These proposed amendments do not appear intended to replace the current mechanisms that courts have been devised for protecting class members’ interests while allowing for meritorious objections; appeal bonds, Rule 11 sanctions, and quick-pay provisions, for instance, may continue to be appropriate. In fact, the proposed amendments may strengthen the courts’ ability to use these existing methods to deter professional objectors. In particular, the proposed requirement that an objector specify whether the objection affects only certain class members may aid courts in identifying frivolous objections and determining whether to impose Rule 11 sanctions or require objectors to post appeal bonds.
The proposed amendments also contain some encouragement for class action objectors with legitimate gripes about a settlement. The notes to the proposed amendments recognize that “[o]bjecting class members can play a critical role in the settlement-approval process,” including by providing “important information to decisions whether to object or opt out” and “important information bearing on [the court’s] determination” whether to approve the class settlement. Perhaps for this reason, the notes to the proposed amendments encourage courts to focus on substance over form and recognize that some objectors who do not have the benefit of counsel may “present objections that do not adhere to technical legal standards.” Ultimately, under the proposed rules, as under the current rules, courts retain the power to decide the merits of any objections and to determine the extent to which the objections do or do not provide value to the court and to class members.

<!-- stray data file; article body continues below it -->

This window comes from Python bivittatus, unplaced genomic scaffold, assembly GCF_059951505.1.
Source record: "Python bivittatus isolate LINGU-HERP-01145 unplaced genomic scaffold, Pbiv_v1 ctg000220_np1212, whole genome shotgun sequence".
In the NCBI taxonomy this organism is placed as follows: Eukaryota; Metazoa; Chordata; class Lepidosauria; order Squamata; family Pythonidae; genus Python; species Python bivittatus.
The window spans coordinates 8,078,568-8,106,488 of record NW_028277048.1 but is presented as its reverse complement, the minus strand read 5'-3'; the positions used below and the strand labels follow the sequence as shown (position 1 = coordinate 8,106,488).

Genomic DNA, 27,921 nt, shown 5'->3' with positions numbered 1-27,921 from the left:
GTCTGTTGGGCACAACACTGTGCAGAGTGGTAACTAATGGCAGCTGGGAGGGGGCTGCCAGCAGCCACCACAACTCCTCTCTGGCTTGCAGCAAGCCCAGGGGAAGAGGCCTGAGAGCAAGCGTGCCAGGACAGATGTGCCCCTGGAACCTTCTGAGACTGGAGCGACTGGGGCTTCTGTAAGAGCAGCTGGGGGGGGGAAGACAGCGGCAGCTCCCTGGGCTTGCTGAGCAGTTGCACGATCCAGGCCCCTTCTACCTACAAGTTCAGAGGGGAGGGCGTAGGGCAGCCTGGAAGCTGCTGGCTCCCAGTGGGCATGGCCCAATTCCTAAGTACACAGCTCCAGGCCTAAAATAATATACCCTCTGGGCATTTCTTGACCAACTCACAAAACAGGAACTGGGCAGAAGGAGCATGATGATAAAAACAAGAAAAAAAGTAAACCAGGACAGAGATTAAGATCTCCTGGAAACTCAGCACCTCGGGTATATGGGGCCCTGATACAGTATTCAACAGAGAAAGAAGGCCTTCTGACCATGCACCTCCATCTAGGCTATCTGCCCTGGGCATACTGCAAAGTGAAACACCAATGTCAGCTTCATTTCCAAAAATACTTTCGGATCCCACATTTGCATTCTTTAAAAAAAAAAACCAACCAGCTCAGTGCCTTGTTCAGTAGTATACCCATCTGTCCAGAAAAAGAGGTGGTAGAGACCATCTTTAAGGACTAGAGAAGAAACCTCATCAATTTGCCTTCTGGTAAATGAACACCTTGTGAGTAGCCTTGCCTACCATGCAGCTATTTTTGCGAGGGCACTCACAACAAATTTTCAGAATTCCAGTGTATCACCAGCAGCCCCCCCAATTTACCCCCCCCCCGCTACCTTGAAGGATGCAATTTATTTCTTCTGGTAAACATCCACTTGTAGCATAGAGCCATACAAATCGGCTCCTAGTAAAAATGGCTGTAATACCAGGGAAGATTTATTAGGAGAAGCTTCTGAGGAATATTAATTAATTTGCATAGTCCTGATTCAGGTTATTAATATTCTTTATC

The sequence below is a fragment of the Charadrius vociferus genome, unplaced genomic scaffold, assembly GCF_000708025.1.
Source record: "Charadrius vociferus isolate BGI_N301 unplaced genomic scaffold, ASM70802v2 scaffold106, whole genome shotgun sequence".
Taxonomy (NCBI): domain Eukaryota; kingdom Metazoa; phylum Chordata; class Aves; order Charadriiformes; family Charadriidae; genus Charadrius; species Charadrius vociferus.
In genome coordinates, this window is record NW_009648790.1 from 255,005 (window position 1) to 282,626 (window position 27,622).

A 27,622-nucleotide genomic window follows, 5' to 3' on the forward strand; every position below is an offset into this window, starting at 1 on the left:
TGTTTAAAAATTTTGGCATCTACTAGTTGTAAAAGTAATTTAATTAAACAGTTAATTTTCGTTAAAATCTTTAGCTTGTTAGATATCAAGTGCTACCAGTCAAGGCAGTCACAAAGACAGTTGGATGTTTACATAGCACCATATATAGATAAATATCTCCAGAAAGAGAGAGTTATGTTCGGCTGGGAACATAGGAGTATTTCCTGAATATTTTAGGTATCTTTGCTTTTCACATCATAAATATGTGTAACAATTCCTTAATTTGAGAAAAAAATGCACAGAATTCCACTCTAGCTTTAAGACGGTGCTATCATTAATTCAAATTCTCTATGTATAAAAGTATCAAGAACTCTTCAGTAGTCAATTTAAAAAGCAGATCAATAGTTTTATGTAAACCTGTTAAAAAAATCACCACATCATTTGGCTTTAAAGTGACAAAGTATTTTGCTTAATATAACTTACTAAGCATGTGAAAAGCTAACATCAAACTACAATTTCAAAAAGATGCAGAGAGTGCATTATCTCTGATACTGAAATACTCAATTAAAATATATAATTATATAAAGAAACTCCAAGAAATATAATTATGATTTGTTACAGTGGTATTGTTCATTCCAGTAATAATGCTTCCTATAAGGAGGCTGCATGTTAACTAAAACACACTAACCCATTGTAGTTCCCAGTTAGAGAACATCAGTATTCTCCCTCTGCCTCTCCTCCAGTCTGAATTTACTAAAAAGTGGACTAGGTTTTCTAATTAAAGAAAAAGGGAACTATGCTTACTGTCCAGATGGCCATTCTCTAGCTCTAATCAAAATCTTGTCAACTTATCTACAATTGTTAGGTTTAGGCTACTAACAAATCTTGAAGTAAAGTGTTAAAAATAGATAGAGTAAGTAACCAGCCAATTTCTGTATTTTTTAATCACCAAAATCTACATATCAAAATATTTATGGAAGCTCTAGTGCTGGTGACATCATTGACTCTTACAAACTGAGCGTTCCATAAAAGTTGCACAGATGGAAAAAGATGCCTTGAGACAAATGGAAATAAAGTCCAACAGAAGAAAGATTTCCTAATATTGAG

The committee’s proposed amendments to Rule 23 stand to provide important structural safeguards for class action parties and litigators to combat the recurring problem of meritless objections and professional objectors. Whether they are sufficient to completely stop professional objectors and their extortionist practices is likely to be an issue of debate over the coming months. Practitioners and the public have until February 15, 2017, to submit comments on the proposed amendments.
Keywords: litigation, class actions, Rule 23, settlement, objector, Rule 11 sanctions, appeal bond, quick-pay provision